It is virtually impossible to leave childhood without incurring some kinds of trauma.
Some early life experiences affect our ability to attach to others and impact our sense of self. These are called developmental traumas. An example of developmental trauma is called abandonment. This occurs when the baby’s mother is emotionally unavailable, unattuned or inattentive. The mother cannot give the baby the deep emotional bonding and security that they need to feel loved, cherished and important.
Another developmental trauma occurs in the toddler stage (around age 2) when the child receives “parent centered parenting”, instead of “child centered parenting.” That means the parents wants of or for the child are paramount over the child’s wants or needs. And therefore, the mirroring they receive doesn’t reflect to the child who they are, but rather what it is the parent wants them to be. The mirror is distorted because of the parent’s own insecurities or lack of sense of self. An example is when the parent suffers from low self-esteem they may tell the child, “When you grow up you are going to be a doctor.” This career choice may enhance the parent’s self-esteem but not reflect the qualities or interests of the child.
With this kind of parenting they will grow up disconnected from their wants. They are afraid to choose “the wrong thing” so they will become stuck, unable to choose what they want because they don’t know who they are and truly what their wants are.
A third developmental trauma is being disempowered. This happens around age 3 to 4 when the child develops the ability to do things. The goal is to create a belief in themselves to master tasks and gain competence. The trauma occurs when a parent shames and or humiliates the child.
An example is when the child is learns to ride a bike. With one or both parents watching they lose control and crash. The child is scrapped up and with tearful eyes looks expectantly towards the parent. Both break out into laughter and say, “You silly thing! You thought you were going to ride that bike and you just screwed up! What is wrong with you!” These kind of experiences damages their belief in themselves and will undermine their ability to master challenges in the future.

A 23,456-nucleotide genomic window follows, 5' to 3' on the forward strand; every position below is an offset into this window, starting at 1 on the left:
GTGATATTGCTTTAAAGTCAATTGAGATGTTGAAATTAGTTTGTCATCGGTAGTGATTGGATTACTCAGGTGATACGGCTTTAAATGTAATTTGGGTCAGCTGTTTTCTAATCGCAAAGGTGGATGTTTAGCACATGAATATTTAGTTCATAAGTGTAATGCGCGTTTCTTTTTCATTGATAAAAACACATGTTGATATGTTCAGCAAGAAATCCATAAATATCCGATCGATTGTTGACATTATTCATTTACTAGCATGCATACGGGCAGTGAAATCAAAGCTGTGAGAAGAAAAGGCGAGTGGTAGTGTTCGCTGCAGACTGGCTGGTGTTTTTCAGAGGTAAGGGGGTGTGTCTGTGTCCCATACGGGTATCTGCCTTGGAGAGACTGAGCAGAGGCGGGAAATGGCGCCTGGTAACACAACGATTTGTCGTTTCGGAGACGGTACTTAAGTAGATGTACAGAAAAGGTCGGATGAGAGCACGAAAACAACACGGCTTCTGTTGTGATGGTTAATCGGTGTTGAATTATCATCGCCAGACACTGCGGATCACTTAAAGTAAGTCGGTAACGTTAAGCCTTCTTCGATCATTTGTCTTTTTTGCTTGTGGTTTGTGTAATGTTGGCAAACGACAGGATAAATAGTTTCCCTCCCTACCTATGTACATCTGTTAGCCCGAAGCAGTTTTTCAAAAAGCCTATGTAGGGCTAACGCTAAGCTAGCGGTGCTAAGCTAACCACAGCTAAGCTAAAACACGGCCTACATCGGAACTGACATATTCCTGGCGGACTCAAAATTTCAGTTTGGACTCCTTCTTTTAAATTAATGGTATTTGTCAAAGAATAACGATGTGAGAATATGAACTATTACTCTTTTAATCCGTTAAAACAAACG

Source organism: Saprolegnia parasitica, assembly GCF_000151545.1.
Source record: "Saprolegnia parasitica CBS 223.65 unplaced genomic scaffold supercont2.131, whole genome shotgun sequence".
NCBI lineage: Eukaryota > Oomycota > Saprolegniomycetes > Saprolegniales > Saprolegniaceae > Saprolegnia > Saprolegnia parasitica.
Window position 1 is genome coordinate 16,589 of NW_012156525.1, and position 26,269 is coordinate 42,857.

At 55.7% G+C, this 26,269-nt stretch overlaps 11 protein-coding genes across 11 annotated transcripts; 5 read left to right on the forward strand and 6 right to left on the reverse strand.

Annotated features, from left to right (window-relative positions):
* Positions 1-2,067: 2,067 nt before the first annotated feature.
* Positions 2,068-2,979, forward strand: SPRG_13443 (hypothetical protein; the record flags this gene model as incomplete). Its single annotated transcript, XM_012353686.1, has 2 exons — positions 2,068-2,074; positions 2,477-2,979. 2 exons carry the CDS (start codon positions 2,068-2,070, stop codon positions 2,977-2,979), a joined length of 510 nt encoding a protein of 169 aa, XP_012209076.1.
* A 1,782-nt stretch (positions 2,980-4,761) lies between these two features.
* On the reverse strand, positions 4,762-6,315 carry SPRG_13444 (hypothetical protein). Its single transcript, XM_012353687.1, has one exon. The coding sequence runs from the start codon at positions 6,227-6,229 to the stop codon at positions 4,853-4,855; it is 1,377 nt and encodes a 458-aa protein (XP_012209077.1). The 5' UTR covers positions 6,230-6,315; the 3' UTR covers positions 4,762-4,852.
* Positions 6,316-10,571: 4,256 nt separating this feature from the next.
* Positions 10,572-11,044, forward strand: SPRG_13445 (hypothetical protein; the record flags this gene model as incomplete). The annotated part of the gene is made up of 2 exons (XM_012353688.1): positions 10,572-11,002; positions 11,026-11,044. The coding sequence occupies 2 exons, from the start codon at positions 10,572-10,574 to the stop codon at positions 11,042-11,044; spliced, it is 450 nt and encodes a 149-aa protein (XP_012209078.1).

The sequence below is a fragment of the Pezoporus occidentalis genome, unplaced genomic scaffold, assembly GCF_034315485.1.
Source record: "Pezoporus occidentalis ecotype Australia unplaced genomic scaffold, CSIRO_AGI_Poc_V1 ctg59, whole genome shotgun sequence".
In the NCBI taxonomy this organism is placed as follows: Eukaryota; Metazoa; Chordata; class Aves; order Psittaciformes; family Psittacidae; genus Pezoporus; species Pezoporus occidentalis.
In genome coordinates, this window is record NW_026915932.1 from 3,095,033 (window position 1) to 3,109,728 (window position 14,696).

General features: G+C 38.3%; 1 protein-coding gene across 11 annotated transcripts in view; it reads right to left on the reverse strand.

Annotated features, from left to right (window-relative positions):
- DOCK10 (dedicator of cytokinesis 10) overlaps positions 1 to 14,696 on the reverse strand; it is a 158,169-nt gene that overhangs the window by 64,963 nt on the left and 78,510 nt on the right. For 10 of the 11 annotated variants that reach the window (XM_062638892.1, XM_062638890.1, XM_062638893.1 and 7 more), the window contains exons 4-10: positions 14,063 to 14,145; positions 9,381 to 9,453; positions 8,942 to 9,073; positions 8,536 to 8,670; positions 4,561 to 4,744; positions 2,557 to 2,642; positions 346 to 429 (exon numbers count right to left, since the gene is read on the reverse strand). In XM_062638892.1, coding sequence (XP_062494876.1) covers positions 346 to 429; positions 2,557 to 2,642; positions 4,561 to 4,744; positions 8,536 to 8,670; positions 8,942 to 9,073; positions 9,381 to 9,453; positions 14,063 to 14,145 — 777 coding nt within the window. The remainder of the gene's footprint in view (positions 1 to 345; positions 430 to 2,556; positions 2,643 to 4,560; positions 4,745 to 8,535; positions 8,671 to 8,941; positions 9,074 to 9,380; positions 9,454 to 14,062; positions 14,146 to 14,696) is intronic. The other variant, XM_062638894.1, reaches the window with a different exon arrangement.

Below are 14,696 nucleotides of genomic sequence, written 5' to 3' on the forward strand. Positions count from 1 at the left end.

Finally, there are childhood traumas we most associate with as being traumas. Such as when the child experiences the death of a parent, early in life, having an alcoholic dad or mom or being physically or sexually abused. All these things shatter a child’s ability to make sense of their lives and the world. Without treatment, they will grow into adults that will struggle with addictions or alcoholism themselves and will repeat the same patterns of abusing themselves, or others. They will often be treated badly by others and not even know that they deserve better.
Any of these kinds of trauma will bring a person in for treatment in the therapist’s office. Often the “presenting problem” is not directly about any of these different kinds of trauma. It is often something to do with “flash backs” memory fragments, paralyzing anxiety, a divorce or a job loss.
Only after the presenting problem is addressed are these deeper issues discovered or discussed and then it is time to start the therapy process to deal with them. Over time the therapy can address the wounding that occurred in the client’s childhood so that they are a better functioning, healthier and happier individual.